In addition to minor ways of concealing or distorting information though grammar (e.g. choosing a passive phrasing to avoid naming the one who acted a certain way), deciding to conceal and reveal certain information is also very effective. Through that method you can e.g. leave out information that might give a statement a completely different meaning.
In our everyday life, we can sometimes find ourselves using the methods mentioned before, but they gain significant importance in circumstances where influencing people is essential, such as politics.
It is a known fact that propaganda can influence peoples view on politics, but the use of language for means of manipulation can be found in many political settings that we would not necessarily consider propaganda. Trump is a very prominent example of a politician using language to alter the public opinion. Instead of referring to ‘an investigation’ against him, he calls it a ‘witch hunt’, which draws a comparison to the historically unjust persecution of women and implies his alleged innocence.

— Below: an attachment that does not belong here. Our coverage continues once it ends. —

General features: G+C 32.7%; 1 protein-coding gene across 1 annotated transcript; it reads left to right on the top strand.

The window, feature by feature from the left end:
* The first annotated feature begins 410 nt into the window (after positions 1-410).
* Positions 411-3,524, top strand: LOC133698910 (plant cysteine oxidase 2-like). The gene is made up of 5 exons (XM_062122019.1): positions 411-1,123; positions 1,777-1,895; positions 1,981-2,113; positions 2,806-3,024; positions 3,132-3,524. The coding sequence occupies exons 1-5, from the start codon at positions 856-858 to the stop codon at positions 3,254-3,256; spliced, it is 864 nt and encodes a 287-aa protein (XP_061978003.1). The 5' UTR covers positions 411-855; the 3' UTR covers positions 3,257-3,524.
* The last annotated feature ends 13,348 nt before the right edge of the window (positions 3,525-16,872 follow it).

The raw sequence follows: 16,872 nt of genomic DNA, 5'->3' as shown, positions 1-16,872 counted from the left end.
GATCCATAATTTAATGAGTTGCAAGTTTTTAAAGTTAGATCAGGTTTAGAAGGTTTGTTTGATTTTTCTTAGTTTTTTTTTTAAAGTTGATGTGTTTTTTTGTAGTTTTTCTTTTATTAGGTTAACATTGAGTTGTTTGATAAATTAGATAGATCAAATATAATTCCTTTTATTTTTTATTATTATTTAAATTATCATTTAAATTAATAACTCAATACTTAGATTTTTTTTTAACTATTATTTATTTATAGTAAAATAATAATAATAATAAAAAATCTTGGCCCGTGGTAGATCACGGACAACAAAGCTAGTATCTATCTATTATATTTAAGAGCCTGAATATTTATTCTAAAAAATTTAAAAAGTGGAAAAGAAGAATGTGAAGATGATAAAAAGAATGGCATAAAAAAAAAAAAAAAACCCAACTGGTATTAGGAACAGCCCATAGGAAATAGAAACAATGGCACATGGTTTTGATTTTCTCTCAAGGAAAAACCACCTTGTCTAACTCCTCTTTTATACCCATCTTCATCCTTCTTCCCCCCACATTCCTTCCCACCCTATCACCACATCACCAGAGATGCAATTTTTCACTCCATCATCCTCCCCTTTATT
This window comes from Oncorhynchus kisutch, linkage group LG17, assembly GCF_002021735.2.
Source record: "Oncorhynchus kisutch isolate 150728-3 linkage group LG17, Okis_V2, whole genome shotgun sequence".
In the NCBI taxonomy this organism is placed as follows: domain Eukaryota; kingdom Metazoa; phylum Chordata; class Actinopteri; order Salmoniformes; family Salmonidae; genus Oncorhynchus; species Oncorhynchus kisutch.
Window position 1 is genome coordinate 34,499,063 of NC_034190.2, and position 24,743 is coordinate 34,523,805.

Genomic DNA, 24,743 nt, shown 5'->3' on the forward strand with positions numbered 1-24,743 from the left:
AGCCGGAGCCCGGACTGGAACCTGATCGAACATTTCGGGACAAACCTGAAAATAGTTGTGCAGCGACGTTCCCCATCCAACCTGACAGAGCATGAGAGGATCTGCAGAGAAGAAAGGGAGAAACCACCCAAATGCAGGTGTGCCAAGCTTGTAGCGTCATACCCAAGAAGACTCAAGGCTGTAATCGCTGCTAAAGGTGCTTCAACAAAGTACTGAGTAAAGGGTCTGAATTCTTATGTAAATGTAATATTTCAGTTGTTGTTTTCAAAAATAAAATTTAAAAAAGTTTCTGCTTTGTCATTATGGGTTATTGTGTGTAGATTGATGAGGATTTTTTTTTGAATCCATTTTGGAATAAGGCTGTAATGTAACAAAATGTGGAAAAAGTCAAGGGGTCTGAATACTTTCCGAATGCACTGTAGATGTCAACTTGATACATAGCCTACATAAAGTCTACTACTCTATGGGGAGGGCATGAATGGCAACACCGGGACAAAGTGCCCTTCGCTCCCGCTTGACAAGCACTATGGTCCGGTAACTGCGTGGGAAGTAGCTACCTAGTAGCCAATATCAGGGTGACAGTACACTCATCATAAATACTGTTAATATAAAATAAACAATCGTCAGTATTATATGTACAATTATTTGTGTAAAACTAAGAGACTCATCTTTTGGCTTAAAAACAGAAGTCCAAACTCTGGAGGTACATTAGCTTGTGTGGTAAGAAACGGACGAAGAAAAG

There are also other ways language influences our view on politics, such as words that might be racist. Using the n-word as an example, you can see it being used as a label and becoming a stereotype. It is a word that carries a lot of hatred in it, and frequent listeners of it (if it is being used in a hateful context) might develop a strong resentment. Almost all words may carry some sort of ideology in them, and if they are used in an effective way, the ideology might affect the listener and manipulate him. Politicians and other political players can downplay mistakes and issues, create certain emotions and connotations to those issues and depict situations differently to what they truly are like. Newspapers can use language to give an image of a political matters that might be false. Activists can use language to motivate people and engage them. We need to be aware that language almost always carries and opinion and that we should always ask ourselves whether somebody is trying to manipulate us, and how they are doing this.
Paweł Czerwiński, Polish street art, Katowice. Released into the public domain by Unsplash.